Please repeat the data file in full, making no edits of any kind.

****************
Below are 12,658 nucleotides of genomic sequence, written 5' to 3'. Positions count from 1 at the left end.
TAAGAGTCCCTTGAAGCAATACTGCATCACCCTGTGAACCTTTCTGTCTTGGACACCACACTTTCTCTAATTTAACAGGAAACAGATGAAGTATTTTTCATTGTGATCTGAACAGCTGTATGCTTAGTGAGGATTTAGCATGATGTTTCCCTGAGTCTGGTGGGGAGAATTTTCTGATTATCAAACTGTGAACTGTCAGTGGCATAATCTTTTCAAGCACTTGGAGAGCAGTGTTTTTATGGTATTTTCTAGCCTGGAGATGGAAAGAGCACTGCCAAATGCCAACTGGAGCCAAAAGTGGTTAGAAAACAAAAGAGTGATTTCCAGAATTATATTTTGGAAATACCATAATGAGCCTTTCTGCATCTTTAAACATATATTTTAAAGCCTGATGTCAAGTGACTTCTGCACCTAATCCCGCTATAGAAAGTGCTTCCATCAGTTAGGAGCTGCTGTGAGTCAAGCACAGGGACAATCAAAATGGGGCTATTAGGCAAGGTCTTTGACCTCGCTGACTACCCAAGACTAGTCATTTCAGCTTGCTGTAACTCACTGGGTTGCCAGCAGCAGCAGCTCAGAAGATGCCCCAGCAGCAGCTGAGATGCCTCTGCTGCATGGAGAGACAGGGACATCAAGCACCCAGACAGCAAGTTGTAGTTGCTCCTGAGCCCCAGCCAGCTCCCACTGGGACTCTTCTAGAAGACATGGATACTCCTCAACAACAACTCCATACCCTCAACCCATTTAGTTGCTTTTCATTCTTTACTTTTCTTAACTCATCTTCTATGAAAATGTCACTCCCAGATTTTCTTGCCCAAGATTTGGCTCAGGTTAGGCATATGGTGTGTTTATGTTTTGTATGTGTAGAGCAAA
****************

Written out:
Below are 12,658 nucleotides of genomic sequence, written 5' to 3'. Positions count from 1 at the left end.
TAAGAGTCCCTTGAAGCAATACTGCATCACCCTGTGAACCTTTCTGTCTTGGACACCACACTTTCTCTAATTTAACAGGAAACAGATGAAGTATTTTTCATTGTGATCTGAACAGCTGTATGCTTAGTGAGGATTTAGCATGATGTTTCCCTGAGTCTGGTGGGGAGAATTTTCTGATTATCAAACTGTGAACTGTCAGTGGCATAATCTTTTCAAGCACTTGGAGAGCAGTGTTTTTATGGTATTTTCTAGCCTGGAGATGGAAAGAGCACTGCCAAATGCCAACTGGAGCCAAAAGTGGTTAGAAAACAAAAGAGTGATTTCCAGAATTATATTTTGGAAATACCATAATGAGCCTTTCTGCATCTTTAAACATATATTTTAAAGCCTGATGTCAAGTGACTTCTGCACCTAATCCCGCTATAGAAAGTGCTTCCATCAGTTAGGAGCTGCTGTGAGTCAAGCACAGGGACAATCAAAATGGGGCTATTAGGCAAGGTCTTTGACCTCGCTGACTACCCAAGACTAGTCATTTCAGCTTGCTGTAACTCACTGGGTTGCCAGCAGCAGCAGCTCAGAAGATGCCCCAGCAGCAGCTGAGATGCCTCTGCTGCATGGAGAGACAGGGACATCAAGCACCCAGACAGCAAGTTGTAGTTGCTCCTGAGCCCCAGCCAGCTCCCACTGGGACTCTTCTAGAAGACATGGATACTCCTCAACAACAACTCCATACCCTCAACCCATTTAGTTGCTTTTCATTCTTTACTTTTCTTAACTCATCTTCTATGAAAATGTCACTCCCAGATTTTCTTGCCCAAGATTTGGCTCAGGTTAGGCATATGGTGTGTTTATGTTTTGTATGTGTAGAGCAAA